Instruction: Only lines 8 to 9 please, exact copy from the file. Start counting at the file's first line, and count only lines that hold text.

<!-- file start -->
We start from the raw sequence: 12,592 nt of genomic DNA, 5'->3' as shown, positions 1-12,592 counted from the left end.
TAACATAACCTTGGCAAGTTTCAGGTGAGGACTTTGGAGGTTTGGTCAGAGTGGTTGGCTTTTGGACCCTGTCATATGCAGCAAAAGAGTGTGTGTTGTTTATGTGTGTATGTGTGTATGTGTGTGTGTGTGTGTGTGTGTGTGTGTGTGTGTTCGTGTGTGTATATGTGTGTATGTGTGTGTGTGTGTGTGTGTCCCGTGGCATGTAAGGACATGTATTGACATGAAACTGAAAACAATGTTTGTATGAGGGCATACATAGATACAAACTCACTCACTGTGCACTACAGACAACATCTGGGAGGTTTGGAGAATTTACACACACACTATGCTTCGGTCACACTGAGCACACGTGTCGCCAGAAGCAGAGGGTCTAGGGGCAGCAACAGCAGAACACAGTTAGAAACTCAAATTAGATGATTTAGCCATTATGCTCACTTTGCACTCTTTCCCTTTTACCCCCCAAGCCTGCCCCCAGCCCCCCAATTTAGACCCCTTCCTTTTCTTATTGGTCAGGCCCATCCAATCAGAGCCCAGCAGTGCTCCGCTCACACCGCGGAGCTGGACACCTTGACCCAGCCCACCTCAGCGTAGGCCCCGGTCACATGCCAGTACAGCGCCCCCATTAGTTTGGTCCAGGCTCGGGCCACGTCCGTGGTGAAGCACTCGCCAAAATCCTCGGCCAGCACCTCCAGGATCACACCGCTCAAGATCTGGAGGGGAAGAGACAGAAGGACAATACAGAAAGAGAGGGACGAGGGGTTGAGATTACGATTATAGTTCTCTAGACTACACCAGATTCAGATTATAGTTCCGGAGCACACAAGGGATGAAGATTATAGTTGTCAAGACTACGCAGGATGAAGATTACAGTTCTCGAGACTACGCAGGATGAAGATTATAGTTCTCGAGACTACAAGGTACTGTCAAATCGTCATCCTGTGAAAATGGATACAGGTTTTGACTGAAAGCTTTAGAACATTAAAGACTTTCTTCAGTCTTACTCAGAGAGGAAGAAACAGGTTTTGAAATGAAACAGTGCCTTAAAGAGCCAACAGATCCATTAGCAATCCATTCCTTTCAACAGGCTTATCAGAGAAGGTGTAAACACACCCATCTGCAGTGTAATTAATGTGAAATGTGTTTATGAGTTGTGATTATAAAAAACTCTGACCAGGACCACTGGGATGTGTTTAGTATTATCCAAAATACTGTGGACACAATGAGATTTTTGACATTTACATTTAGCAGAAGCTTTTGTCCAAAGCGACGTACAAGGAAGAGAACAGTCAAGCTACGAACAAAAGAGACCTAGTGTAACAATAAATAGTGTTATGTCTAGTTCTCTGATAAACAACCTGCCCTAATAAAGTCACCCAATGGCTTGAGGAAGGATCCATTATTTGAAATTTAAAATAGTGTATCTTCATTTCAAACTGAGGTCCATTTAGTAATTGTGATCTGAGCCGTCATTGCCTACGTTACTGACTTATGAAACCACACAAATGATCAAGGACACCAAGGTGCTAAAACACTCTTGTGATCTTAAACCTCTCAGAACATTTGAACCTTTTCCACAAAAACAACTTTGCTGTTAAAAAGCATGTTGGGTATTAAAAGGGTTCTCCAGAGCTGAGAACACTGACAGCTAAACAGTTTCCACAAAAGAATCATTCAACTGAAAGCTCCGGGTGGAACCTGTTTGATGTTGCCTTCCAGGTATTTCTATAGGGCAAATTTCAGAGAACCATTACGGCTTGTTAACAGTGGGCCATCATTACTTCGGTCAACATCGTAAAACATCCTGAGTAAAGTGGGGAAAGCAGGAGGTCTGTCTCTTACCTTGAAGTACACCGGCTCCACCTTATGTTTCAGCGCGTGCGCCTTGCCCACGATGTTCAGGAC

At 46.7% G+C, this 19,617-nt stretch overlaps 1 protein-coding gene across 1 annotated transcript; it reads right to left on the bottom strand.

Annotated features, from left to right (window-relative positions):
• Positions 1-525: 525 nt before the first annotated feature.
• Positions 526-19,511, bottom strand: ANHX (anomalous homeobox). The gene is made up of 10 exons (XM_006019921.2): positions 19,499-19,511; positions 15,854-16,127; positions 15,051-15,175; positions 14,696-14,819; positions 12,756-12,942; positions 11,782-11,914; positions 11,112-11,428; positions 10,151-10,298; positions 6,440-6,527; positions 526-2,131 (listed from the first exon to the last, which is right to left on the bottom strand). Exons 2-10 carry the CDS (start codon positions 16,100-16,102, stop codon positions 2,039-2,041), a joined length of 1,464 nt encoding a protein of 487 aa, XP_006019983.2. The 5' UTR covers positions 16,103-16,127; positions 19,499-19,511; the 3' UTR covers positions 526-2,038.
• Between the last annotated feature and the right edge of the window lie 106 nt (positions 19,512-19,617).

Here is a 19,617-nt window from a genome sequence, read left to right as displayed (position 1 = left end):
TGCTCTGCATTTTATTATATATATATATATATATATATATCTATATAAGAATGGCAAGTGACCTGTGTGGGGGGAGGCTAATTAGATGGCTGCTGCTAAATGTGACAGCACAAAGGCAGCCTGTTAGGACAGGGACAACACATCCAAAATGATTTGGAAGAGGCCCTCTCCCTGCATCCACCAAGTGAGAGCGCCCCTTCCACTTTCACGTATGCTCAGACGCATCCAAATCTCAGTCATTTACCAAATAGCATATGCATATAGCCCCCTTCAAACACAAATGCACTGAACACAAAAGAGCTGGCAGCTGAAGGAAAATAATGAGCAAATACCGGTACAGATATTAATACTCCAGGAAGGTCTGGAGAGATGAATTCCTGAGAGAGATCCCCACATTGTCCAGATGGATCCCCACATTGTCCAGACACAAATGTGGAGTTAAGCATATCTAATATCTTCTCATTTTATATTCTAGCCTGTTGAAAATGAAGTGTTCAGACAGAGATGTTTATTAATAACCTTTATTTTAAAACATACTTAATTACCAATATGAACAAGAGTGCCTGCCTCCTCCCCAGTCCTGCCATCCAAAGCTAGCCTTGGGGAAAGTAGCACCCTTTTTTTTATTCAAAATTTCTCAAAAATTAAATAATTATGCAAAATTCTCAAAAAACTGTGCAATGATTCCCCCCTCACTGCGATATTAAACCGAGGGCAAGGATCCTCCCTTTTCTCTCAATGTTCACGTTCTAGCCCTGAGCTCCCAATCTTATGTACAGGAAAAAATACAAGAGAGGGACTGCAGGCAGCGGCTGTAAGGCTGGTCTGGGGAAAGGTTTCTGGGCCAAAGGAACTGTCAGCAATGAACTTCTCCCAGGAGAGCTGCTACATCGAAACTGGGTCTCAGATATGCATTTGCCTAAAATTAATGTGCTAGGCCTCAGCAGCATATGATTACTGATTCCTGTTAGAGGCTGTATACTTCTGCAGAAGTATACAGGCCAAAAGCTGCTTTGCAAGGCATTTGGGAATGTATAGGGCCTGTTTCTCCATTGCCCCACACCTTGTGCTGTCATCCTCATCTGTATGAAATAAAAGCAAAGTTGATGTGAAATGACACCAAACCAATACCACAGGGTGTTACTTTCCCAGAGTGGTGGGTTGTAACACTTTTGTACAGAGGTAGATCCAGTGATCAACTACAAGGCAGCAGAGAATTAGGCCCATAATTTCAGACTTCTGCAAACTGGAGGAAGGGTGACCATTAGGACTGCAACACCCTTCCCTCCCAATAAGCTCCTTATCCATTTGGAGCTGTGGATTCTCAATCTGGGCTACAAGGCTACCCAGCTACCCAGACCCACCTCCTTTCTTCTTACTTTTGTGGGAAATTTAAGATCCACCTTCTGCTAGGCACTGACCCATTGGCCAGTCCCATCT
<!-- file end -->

Here is a 19,617-nt window from a genome sequence, read left to right as displayed (position 1 = left end):
TGCTCTGCATTTTATTATATATATATATATATATATATATCTATATAAGAATGGCAAGTGACCTGTGTGGGGGGAGGCTAATTAGATGGCTGCTGCTAAATGTGACAGCACAAAGGCAGCCTGTTAGGACAGGGACAACACATCCAAAATGATTTGGAAGAGGCCCTCTCCCTGCATCCACCAAGTGAGAGCGCCCCTTCCACTTTCACGTATGCTCAGACGCATCCAAATCTCAGTCATTTACCAAATAGCATATGCATATAGCCCCCTTCAAACACAAATGCACTGAACACAAAAGAGCTGGCAGCTGAAGGAAAATAATGAGCAAATACCGGTACAGATATTAATACTCCAGGAAGGTCTGGAGAGATGAATTCCTGAGAGAGATCCCCACATTGTCCAGATGGATCCCCACATTGTCCAGACACAAATGTGGAGTTAAGCATATCTAATATCTTCTCATTTTATATTCTAGCCTGTTGAAAATGAAGTGTTCAGACAGAGATGTTTATTAATAACCTTTATTTTAAAACATACTTAATTACCAATATGAACAAGAGTGCCTGCCTCCTCCCCAGTCCTGCCATCCAAAGCTAGCCTTGGGGAAAGTAGCACCCTTTTTTTTATTCAAAATTTCTCAAAAATTAAATAATTATGCAAAATTCTCAAAAAACTGTGCAATGATTCCCCCCTCACTGCGATATTAAACCGAGGGCAAGGATCCTCCCTTTTCTCTCAATGTTCACGTTCTAGCCCTGAGCTCCCAATCTTATGTACAGGAAAAAATACAAGAGAGGGACTGCAGGCAGCGGCTGTAAGGCTGGTCTGGGGAAAGGTTTCTGGGCCAAAGGAACTGTCAGCAATGAACTTCTCCCAGGAGAGCTGCTACATCGAAACTGGGTCTCAGATATGCATTTGCCTAAAATTAATGTGCTAGGCCTCAGCAGCATATGATTACTGATTCCTGTTAGAGGCTGTATACTTCTGCAGAAGTATACAGGCCAAAAGCTGCTTTGCAAGGCATTTGGGAATGTATAGGGCCTGTTTCTCCATTGCCCCACACCTTGTGCTGTCATCCTCATCTGTATGAAATAAAAGCAAAGTTGATGTGAAATGACACCAAACCAATACCACAGGGTGTTACTTTCCCAGAGTGGTGGGTTGTAACACTTTTGTACAGAGGTAGATCCAGTGATCAACTACAAGGCAGCAGAGAATTAGGCCCATAATTTCAGACTTCTGCAAACTGGAGGAAGGGTGACCATTAGGACTGCAACACCCTTCCCTCCCAATAAGCTCCTTATCCATTTGGAGCTGTGGATTCTCAATCTGGGCTACAAGGCTACCCAGCTACCCAGACCCACCTCCTTTCTTCTTACTTTTGTGGGAAATTTAAGATCCACCTTCTGCTAGGCACTGACCCATTGGCCAGTCCCATCT